Fryeburg selectman not happy with MDOT over Red Iron Bridge

By Lisa Williams Ackley
Staff Writer

FRYEBURG — It was a split vote, earlier this month, when the Fryeburg Board of Selectmen approved entering into a formal memorandum of agreement with the Maine Department of Transportation regarding the Red Iron Bridge.

Selectman Ed Wilkey cast the only dissenting vote March 17, while Selectmen Rick Eastman and Tom Klinepeter voted in favor of the motion to have Town Manager Sharon Jackson sign a formal agreement with MDOT.

The memorandum of agreement was the culmination of months of lobbying of then MDOT Commissioner David Cole by townspeople and local officials who pled with MaineDOT not to close and/or remove the Red Iron Bridge at the end of McNeil Road in North Fryeburg. The current head of MaineDOT, under Governor Paul LePage, is Commissioner David B. Bernhardt, who is expected to sign the memorandum of agreement with the town.

The memorandum of agreement reads: “This agreement is entered by and between the Maine Department of Transportation and the Town of Fryeburg in order to clarify roles and responsibilities for the continued operation and possible future improvement or removal of the Red Iron Bridge.”

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The formal memorandum of agreement between MaineDOT and the town of Fryeburg regarding the Red Iron Bridge states the following:

• MaineDOT will not be performing any significant maintenance to the bridge.

• MaineDOT will continue to inspect the bridge in accordance with the National Bridge Inspection requirements.

• MaineDOT will post the bridge as necessary to protect public safety.

• MaineDOT will post the bridge immediately if additional deterioration or movement occurs which renders the bridge unsafe or unserviceable.

• MaineDOT will notify the town as soon as practicable if the bridge requires a change in posting or closure.

• Once MaineDOT determines that the bridge must be closed, MaineDOT will perform sufficient engineering to identify the appropriate repairs or full replacement to restore service, including estimated costs.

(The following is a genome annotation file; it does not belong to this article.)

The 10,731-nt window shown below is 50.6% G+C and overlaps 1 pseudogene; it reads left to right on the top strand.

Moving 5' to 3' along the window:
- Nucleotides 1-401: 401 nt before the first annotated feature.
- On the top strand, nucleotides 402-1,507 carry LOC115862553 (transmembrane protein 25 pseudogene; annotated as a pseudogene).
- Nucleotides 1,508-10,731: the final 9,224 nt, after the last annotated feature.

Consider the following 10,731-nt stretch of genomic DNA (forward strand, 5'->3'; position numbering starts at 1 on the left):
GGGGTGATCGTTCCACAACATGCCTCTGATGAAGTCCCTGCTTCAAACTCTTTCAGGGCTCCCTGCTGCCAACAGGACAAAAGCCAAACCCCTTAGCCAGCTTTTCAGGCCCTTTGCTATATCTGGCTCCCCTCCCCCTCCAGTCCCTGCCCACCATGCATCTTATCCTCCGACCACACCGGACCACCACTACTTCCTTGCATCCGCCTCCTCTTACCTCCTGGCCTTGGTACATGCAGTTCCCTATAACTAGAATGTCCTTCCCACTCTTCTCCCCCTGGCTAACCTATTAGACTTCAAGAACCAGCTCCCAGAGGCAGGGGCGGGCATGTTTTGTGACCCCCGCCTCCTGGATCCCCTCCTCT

• MaineDOT will present its findings to the town. The town will have up to 18 months from receipt of MaineDOT’s findings to exercise one of the following two options: a) raise 50% of the repair/replacement cost and transmit the town share to MaineDOT, or b) notify MaineDOT that the town will not be participating in the repair/replacement option, in which case MaineDOT will remove the bridge with 100% federal/state funds.

• If the bridge is removed under (the terms listed in the statement) above, then this agreement is terminated.

• If the town performs any work on the bridge without MaineDOT’s written permission, then the state will immediately transfer ownership and maintenance responsibility to the town.


It goes on to say that the Red Iron Bridge is a 123-foot, steel span girder bridge carrying McNeil Road over the Old Course of the Saco River and it was built in 1957. It states further that, “Whereas, the MaineDOT recently replaced the Charles River Bridge which is located approximately 0.5 miles from the Red Iron Bridge, providing redundancy in the highway system within the Fryeburg Harbor area and whereas Maine DOT must manage nearly 3,000 bridges and minor spans statewide, and available resources must be prioritized to maximize the benefit to travelers statewide and…the bridge is near the end of its useful life and now requires load posting to protect public safety and…due to the redundancy of construction and the nature of its structural deterioration, Red Iron Bridge can remain in service without immediate risk of catastrophic failure, and…the bridge is located on a Local road with low traffic volumes and a short detour available and…the bridge provides limited benefit to the traveling public compared to statewide bridge needs, and…the town wishes to keep the bridge in service as long as safe and practicable, and…the town wishes to preserve the option to keep a crossing at this location in the future.”